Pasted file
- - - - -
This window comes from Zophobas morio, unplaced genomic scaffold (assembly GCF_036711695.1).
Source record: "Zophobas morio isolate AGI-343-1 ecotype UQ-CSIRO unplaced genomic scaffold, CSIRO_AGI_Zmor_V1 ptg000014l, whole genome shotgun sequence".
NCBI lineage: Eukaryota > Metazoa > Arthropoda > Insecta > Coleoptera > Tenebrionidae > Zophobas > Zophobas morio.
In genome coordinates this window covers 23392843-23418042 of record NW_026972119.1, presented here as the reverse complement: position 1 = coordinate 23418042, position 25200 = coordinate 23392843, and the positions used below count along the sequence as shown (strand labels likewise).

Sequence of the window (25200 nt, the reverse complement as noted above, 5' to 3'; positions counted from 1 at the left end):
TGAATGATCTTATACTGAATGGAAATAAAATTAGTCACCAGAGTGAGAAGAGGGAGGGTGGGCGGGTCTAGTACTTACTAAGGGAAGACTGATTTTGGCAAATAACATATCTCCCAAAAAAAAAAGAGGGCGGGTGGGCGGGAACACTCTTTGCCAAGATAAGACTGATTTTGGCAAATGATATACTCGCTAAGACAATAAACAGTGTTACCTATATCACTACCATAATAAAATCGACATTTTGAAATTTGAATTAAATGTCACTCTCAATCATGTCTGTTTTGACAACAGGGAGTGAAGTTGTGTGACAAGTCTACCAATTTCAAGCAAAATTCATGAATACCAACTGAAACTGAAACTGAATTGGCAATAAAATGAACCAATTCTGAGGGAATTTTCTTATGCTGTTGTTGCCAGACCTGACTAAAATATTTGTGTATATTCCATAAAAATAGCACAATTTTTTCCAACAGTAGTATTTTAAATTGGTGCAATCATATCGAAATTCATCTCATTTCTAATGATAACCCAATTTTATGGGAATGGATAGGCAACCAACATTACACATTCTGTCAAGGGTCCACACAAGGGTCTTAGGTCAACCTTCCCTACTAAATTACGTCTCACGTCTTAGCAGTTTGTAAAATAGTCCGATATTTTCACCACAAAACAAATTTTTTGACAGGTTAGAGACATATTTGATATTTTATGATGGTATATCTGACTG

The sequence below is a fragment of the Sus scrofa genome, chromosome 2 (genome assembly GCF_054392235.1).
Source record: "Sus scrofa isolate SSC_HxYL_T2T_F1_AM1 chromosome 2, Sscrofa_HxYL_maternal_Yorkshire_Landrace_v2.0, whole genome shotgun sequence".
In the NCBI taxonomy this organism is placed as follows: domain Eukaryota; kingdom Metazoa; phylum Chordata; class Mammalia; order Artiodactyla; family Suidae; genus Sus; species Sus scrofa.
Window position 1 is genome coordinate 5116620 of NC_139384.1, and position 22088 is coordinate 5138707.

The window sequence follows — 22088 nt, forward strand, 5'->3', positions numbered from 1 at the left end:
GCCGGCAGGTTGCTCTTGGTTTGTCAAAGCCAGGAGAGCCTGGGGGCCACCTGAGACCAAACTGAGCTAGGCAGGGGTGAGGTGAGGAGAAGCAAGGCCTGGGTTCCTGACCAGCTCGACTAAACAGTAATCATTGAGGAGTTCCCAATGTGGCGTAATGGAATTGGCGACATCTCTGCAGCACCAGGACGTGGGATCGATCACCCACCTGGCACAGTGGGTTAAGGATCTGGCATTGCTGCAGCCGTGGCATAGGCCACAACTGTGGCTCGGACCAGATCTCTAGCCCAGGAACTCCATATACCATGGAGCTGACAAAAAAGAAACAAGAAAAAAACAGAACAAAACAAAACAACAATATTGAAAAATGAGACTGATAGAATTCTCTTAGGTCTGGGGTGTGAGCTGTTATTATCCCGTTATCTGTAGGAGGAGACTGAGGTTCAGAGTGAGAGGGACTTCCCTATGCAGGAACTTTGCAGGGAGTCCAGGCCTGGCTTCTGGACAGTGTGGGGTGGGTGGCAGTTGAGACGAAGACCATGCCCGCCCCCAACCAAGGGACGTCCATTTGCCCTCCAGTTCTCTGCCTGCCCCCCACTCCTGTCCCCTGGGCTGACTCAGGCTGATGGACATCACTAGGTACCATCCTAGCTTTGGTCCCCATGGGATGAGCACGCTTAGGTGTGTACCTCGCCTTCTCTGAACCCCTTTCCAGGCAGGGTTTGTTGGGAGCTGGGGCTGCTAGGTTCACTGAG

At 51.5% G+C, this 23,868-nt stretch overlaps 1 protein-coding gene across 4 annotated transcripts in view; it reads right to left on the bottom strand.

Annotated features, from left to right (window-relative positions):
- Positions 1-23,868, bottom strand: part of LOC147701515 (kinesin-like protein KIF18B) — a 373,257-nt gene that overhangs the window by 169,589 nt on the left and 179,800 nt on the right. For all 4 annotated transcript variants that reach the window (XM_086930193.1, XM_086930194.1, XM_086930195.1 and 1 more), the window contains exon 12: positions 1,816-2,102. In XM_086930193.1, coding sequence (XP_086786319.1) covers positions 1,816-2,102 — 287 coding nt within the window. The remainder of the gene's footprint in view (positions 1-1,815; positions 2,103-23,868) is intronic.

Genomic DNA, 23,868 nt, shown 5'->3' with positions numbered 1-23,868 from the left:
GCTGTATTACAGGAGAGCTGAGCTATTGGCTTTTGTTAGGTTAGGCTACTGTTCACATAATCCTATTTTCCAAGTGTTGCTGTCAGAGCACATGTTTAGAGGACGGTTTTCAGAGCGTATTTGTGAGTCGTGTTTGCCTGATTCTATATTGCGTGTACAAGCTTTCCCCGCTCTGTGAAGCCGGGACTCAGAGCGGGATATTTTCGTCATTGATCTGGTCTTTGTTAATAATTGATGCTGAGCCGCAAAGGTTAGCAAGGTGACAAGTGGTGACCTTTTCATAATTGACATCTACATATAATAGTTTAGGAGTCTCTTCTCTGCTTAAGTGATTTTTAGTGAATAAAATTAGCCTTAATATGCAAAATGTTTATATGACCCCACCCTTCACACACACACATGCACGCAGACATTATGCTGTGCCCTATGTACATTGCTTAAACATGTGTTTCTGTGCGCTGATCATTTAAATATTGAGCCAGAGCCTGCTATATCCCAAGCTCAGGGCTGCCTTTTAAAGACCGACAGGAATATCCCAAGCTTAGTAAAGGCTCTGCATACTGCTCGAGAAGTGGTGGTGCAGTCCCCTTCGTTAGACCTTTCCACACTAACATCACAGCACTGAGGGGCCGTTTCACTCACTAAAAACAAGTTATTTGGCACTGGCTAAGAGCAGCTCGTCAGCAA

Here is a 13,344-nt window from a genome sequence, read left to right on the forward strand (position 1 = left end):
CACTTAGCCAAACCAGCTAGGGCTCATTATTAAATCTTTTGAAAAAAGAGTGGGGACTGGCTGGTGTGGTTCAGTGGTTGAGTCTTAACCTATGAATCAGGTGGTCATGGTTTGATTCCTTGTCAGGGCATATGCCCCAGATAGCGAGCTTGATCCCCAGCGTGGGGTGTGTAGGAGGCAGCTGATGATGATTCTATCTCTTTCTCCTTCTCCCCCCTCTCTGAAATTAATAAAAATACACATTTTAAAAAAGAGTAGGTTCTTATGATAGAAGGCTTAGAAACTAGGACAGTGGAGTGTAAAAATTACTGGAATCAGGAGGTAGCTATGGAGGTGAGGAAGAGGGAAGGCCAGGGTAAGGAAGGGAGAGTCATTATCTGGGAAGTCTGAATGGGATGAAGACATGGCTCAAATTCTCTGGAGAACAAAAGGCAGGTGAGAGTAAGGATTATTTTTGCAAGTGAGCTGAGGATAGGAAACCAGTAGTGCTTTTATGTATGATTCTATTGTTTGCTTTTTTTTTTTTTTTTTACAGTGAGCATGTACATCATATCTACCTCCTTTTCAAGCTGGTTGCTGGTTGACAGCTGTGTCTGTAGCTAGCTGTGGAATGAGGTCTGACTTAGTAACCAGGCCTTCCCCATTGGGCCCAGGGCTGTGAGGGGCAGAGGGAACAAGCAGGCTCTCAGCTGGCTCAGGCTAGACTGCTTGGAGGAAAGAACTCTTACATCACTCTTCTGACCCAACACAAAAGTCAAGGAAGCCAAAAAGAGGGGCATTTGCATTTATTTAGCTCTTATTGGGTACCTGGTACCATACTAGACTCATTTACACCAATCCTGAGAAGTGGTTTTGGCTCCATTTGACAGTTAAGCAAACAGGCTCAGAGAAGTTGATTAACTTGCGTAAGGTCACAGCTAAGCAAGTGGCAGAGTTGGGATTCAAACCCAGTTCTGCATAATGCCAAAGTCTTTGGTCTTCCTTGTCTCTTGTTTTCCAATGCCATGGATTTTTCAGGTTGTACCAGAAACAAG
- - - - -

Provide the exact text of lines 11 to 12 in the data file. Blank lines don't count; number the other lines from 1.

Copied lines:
The window sequence follows — 22088 nt, forward strand, 5'->3', positions numbered from 1 at the left end:
GCCGGCAGGTTGCTCTTGGTTTGTCAAAGCCAGGAGAGCCTGGGGGCCACCTGAGACCAAACTGAGCTAGGCAGGGGTGAGGTGAGGAGAAGCAAGGCCTGGGTTCCTGACCAGCTCGACTAAACAGTAATCATTGAGGAGTTCCCAATGTGGCGTAATGGAATTGGCGACATCTCTGCAGCACCAGGACGTGGGATCGATCACCCACCTGGCACAGTGGGTTAAGGATCTGGCATTGCTGCAGCCGTGGCATAGGCCACAACTGTGGCTCGGACCAGATCTCTAGCCCAGGAACTCCATATACCATGGAGCTGACAAAAAAGAAACAAGAAAAAAACAGAACAAAACAAAACAACAATATTGAAAAATGAGACTGATAGAATTCTCTTAGGTCTGGGGTGTGAGCTGTTATTATCCCGTTATCTGTAGGAGGAGACTGAGGTTCAGAGTGAGAGGGACTTCCCTATGCAGGAACTTTGCAGGGAGTCCAGGCCTGGCTTCTGGACAGTGTGGGGTGGGTGGCAGTTGAGACGAAGACCATGCCCGCCCCCAACCAAGGGACGTCCATTTGCCCTCCAGTTCTCTGCCTGCCCCCCACTCCTGTCCCCTGGGCTGACTCAGGCTGATGGACATCACTAGGTACCATCCTAGCTTTGGTCCCCATGGGATGAGCACGCTTAGGTGTGTACCTCGCCTTCTCTGAACCCCTTTCCAGGCAGGGTTTGTTGGGAGCTGGGGCTGCTAGGTTCACTGAG